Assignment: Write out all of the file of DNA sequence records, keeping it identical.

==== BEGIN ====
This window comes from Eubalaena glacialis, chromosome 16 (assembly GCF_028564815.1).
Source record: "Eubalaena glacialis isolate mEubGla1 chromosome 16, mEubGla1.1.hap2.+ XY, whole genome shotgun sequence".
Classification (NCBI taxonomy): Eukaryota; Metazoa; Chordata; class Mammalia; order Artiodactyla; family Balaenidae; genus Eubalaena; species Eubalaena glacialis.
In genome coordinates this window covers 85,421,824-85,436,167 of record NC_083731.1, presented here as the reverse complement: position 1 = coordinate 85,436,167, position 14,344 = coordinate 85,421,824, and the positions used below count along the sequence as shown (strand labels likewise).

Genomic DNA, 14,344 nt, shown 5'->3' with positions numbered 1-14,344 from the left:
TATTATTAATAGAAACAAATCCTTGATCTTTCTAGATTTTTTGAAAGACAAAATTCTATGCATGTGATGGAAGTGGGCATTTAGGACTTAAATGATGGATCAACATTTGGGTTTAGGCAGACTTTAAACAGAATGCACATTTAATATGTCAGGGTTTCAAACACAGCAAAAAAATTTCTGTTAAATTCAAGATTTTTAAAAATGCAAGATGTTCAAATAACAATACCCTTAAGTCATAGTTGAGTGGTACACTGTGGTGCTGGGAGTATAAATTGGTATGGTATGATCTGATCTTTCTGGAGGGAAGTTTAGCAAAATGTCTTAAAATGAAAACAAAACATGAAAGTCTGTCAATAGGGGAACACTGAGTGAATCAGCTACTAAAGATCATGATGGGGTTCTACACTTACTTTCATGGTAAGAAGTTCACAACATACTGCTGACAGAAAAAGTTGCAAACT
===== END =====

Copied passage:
This window comes from Eubalaena glacialis, chromosome 16 (assembly GCF_028564815.1).
Source record: "Eubalaena glacialis isolate mEubGla1 chromosome 16, mEubGla1.1.hap2.+ XY, whole genome shotgun sequence".
Classification (NCBI taxonomy): Eukaryota; Metazoa; Chordata; class Mammalia; order Artiodactyla; family Balaenidae; genus Eubalaena; species Eubalaena glacialis.
In genome coordinates this window covers 85,421,824-85,436,167 of record NC_083731.1, presented here as the reverse complement: position 1 = coordinate 85,436,167, position 14,344 = coordinate 85,421,824, and the positions used below count along the sequence as shown (strand labels likewise).

Genomic DNA, 14,344 nt, shown 5'->3' with positions numbered 1-14,344 from the left:
TATTATTAATAGAAACAAATCCTTGATCTTTCTAGATTTTTTGAAAGACAAAATTCTATGCATGTGATGGAAGTGGGCATTTAGGACTTAAATGATGGATCAACATTTGGGTTTAGGCAGACTTTAAACAGAATGCACATTTAATATGTCAGGGTTTCAAACACAGCAAAAAAATTTCTGTTAAATTCAAGATTTTTAAAAATGCAAGATGTTCAAATAACAATACCCTTAAGTCATAGTTGAGTGGTACACTGTGGTGCTGGGAGTATAAATTGGTATGGTATGATCTGATCTTTCTGGAGGGAAGTTTAGCAAAATGTCTTAAAATGAAAACAAAACATGAAAGTCTGTCAATAGGGGAACACTGAGTGAATCAGCTACTAAAGATCATGATGGGGTTCTACACTTACTTTCATGGTAAGAAGTTCACAACATACTGCTGACAGAAAAAGTTGCAAACT